In much of the world, consumers are insulated from the price of oil and oil products because their governments see fit to subsidize or otherwise control the prices at the pump. The fact that a valuable commodity gets sold too cheap, is wasteful and distorts the market. It means that globally we use "too much" oil. In many low income countries, stretched government budgets get wasted on providing cheap fuel to the better off, whilst schools and hospitals fall into ruin.
It is a disaster for everyone.
There is however another hidden cost, one that is extremely high for the ones that pay it. Price controls kill. Wherever a refiner is not able to sell his fuel at a market price, the result is cutting corners and skimping on maintenance:
The Brazilian union for petroleum workers, FUP, said the tragedy highlighted the worsening working conditions at Petrobras plants, saying the accident was the sixth in a week at different refineries run by Brazil's state-run oil company.
That is a terrible track record.
Petrobras is not the worst example of this, PDVSA is. Venezuela has the cheapest gasoline in the world, but it comes with the highest body count of any refiner anywhere. Gas is cheap, and so is life.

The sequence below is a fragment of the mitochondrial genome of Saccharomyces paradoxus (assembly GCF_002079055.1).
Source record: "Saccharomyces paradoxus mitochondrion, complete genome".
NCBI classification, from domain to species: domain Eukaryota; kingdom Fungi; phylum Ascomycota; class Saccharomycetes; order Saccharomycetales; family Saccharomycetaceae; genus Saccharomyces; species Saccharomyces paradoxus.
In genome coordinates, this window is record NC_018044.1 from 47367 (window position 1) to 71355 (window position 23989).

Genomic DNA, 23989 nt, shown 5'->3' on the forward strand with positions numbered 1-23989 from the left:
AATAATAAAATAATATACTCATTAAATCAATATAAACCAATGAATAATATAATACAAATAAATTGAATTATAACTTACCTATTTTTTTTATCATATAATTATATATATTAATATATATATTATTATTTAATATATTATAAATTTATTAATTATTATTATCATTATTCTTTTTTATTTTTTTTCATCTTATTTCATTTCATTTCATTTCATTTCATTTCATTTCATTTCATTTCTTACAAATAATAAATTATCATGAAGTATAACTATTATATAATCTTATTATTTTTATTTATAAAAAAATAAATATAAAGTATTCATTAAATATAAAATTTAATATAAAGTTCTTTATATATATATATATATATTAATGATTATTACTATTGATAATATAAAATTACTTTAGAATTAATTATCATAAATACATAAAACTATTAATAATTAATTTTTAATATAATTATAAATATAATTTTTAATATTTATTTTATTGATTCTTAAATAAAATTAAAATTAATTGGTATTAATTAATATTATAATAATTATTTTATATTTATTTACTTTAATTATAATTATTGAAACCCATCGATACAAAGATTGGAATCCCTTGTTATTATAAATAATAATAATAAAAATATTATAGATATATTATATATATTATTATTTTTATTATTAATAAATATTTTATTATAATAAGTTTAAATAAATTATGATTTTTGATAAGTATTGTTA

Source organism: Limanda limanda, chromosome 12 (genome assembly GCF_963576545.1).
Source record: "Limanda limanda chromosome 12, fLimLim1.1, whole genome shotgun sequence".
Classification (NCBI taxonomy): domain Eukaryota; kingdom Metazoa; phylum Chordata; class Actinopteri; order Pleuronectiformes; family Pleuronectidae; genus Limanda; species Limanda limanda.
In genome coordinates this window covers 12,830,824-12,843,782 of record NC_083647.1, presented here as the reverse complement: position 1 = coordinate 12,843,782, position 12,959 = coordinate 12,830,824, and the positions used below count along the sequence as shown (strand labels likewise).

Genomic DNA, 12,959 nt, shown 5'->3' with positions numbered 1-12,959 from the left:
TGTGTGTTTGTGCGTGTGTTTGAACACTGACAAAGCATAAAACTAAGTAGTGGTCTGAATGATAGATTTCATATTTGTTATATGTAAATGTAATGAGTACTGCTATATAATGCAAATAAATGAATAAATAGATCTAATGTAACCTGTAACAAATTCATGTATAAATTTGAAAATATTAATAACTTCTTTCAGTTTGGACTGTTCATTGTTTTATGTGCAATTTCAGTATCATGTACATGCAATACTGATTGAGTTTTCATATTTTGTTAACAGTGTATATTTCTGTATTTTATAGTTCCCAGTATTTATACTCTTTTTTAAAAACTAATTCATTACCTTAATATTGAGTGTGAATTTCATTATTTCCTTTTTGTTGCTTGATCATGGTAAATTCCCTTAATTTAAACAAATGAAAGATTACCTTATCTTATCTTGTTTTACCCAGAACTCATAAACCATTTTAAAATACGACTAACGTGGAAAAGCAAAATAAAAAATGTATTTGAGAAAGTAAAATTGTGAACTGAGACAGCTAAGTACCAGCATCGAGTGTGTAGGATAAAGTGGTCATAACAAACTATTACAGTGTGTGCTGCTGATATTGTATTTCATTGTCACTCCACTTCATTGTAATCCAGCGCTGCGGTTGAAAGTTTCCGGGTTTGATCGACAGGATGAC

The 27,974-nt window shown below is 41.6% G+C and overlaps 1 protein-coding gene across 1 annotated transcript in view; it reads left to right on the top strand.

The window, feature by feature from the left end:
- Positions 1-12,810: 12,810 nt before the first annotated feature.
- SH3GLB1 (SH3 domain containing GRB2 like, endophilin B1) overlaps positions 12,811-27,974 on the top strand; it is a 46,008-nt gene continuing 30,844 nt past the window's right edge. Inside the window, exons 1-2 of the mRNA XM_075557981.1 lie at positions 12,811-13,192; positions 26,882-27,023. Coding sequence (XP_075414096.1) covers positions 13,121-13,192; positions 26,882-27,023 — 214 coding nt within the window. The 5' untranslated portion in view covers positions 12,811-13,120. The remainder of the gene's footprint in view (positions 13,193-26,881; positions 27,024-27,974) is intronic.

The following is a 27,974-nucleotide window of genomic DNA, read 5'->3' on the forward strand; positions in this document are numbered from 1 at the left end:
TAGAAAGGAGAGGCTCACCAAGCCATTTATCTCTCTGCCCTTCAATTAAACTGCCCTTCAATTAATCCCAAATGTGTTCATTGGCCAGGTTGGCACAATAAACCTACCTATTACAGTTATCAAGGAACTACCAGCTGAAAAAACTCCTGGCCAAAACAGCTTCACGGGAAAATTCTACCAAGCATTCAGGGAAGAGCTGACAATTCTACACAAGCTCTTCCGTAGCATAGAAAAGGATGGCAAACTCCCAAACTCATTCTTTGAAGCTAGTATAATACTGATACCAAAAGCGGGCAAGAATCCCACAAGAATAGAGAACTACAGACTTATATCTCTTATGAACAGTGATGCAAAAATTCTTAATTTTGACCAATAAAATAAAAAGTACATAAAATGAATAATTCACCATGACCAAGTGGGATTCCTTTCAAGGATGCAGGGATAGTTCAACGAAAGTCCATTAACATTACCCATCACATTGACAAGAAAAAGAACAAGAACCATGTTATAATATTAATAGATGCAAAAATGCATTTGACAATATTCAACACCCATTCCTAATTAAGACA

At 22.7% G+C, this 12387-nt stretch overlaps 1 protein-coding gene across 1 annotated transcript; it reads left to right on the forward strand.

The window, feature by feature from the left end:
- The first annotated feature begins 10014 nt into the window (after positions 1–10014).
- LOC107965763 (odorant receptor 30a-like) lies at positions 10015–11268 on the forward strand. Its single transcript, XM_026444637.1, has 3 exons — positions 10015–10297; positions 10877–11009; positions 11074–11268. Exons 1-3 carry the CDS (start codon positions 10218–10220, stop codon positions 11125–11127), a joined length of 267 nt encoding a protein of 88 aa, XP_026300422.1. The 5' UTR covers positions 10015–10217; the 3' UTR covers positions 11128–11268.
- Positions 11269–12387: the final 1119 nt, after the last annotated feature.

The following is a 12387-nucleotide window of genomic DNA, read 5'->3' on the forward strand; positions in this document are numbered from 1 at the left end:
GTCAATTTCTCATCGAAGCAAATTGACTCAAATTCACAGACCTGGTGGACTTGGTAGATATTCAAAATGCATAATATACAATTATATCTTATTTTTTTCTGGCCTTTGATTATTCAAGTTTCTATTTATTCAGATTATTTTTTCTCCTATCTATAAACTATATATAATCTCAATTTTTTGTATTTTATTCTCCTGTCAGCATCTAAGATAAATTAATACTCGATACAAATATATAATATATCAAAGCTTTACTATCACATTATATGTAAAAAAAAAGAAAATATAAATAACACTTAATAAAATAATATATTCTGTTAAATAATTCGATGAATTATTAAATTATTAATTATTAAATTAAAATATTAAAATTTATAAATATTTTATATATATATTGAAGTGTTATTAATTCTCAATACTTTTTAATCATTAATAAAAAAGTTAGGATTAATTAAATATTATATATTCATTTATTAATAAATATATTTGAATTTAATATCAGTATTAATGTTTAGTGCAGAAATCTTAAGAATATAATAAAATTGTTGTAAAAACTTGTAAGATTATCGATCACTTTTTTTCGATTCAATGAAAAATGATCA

You go away on holiday, and when you come back, the world has moved on. In the world of LNG, a whole lot has happened.
In Indonesia, two projects have been given permits to proceed, both the Tangguh Expansion, and the Abadi Greenfield Project were given environmental clearance. Some of the LNG will be used domestically, but Indonesia is suffering a decline in its production volumes and needs investment.
Canada, which now has more than 10 LNG projects, [archive-lng-ltd-to-acquire-bear-head-lng-project-in-canada saw a deal where] a defunct LNG gasification project, was sold with the intention of turning it into an export terminal.